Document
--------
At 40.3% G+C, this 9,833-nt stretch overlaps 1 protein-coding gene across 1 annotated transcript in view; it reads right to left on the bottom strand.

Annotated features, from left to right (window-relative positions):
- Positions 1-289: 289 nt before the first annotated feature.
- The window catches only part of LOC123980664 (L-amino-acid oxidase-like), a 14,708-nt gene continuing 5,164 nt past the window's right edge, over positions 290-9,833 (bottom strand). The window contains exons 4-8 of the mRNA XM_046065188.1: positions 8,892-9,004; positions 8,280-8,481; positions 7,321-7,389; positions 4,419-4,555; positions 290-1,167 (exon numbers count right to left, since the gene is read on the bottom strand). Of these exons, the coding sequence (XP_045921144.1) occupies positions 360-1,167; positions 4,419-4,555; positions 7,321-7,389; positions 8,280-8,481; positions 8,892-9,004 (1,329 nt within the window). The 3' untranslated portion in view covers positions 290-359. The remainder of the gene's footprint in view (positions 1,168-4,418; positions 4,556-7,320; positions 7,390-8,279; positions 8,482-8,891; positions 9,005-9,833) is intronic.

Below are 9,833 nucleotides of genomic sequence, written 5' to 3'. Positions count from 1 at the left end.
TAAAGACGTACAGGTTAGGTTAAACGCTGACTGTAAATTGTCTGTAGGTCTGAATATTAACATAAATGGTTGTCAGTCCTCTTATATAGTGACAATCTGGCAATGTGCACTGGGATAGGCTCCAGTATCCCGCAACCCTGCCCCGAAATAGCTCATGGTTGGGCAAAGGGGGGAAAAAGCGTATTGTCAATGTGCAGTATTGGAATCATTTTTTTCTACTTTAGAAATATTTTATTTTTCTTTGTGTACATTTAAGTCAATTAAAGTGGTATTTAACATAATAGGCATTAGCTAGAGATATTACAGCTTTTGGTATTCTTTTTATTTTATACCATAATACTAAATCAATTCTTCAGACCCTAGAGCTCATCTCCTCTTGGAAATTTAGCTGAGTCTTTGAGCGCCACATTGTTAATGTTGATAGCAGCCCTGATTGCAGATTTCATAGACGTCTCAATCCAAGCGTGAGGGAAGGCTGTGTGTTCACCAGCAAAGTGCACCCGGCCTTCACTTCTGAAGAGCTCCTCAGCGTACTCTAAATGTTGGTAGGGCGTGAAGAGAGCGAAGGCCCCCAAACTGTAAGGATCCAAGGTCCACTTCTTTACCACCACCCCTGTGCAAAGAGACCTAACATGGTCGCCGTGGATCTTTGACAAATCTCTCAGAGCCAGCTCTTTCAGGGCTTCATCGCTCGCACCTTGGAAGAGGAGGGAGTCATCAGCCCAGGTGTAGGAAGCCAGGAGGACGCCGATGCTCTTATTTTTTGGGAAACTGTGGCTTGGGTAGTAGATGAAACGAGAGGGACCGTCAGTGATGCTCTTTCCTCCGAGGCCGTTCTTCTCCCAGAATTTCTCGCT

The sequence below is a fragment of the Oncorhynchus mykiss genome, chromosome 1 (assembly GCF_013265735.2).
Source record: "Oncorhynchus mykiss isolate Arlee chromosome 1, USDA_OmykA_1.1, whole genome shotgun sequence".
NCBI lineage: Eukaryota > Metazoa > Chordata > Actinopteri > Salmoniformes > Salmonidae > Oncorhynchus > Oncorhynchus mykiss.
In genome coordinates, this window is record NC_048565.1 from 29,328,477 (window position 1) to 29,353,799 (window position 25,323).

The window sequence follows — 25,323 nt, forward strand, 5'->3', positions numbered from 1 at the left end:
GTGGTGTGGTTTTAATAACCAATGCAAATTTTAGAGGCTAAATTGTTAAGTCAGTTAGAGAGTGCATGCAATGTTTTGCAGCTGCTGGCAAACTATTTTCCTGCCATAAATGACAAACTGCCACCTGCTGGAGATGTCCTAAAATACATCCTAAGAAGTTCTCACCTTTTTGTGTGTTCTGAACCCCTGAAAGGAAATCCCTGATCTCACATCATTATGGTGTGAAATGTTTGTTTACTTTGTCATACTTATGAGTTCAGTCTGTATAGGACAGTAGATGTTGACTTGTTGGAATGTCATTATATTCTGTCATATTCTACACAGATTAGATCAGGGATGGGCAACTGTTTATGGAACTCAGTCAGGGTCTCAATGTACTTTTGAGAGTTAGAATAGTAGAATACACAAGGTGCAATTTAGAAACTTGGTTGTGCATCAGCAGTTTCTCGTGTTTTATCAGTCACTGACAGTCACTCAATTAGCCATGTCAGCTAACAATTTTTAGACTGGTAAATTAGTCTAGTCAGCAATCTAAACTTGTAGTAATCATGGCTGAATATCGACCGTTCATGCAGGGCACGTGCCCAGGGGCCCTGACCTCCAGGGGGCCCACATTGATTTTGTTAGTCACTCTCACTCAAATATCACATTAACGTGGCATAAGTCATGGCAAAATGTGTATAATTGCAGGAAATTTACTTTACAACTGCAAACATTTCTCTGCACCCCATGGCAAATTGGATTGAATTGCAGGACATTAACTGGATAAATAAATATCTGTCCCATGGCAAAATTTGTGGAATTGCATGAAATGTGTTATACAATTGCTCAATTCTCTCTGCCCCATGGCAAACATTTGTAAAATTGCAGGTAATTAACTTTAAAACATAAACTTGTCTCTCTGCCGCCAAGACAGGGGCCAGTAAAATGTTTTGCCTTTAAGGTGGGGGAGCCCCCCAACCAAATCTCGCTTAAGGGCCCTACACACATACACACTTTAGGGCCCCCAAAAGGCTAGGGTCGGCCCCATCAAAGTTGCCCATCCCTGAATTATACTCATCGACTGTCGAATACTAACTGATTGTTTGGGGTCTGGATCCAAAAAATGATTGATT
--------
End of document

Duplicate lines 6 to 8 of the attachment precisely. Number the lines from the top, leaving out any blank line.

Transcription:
TAAAGACGTACAGGTTAGGTTAAACGCTGACTGTAAATTGTCTGTAGGTCTGAATATTAACATAAATGGTTGTCAGTCCTCTTATATAGTGACAATCTGGCAATGTGCACTGGGATAGGCTCCAGTATCCCGCAACCCTGCCCCGAAATAGCTCATGGTTGGGCAAAGGGGGGAAAAAGCGTATTGTCAATGTGCAGTATTGGAATCATTTTTTTCTACTTTAGAAATATTTTATTTTTCTTTGTGTACATTTAAGTCAATTAAAGTGGTATTTAACATAATAGGCATTAGCTAGAGATATTACAGCTTTTGGTATTCTTTTTATTTTATACCATAATACTAAATCAATTCTTCAGACCCTAGAGCTCATCTCCTCTTGGAAATTTAGCTGAGTCTTTGAGCGCCACATTGTTAATGTTGATAGCAGCCCTGATTGCAGATTTCATAGACGTCTCAATCCAAGCGTGAGGGAAGGCTGTGTGTTCACCAGCAAAGTGCACCCGGCCTTCACTTCTGAAGAGCTCCTCAGCGTACTCTAAATGTTGGTAGGGCGTGAAGAGAGCGAAGGCCCCCAAACTGTAAGGATCCAAGGTCCACTTCTTTACCACCACCCCTGTGCAAAGAGACCTAACATGGTCGCCGTGGATCTTTGACAAATCTCTCAGAGCCAGCTCTTTCAGGGCTTCATCGCTCGCACCTTGGAAGAGGAGGGAGTCATCAGCCCAGGTGTAGGAAGCCAGGAGGACGCCGATGCTCTTATTTTTTGGGAAACTGTGGCTTGGGTAGTAGATGAAACGAGAGGGACCGTCAGTGATGCTCTTTCCTCCGAGGCCGTTCTTCTCCCAGAATTTCTCGCT

The sequence below is a fragment of the Oncorhynchus mykiss genome, chromosome 1 (assembly GCF_013265735.2).
Source record: "Oncorhynchus mykiss isolate Arlee chromosome 1, USDA_OmykA_1.1, whole genome shotgun sequence".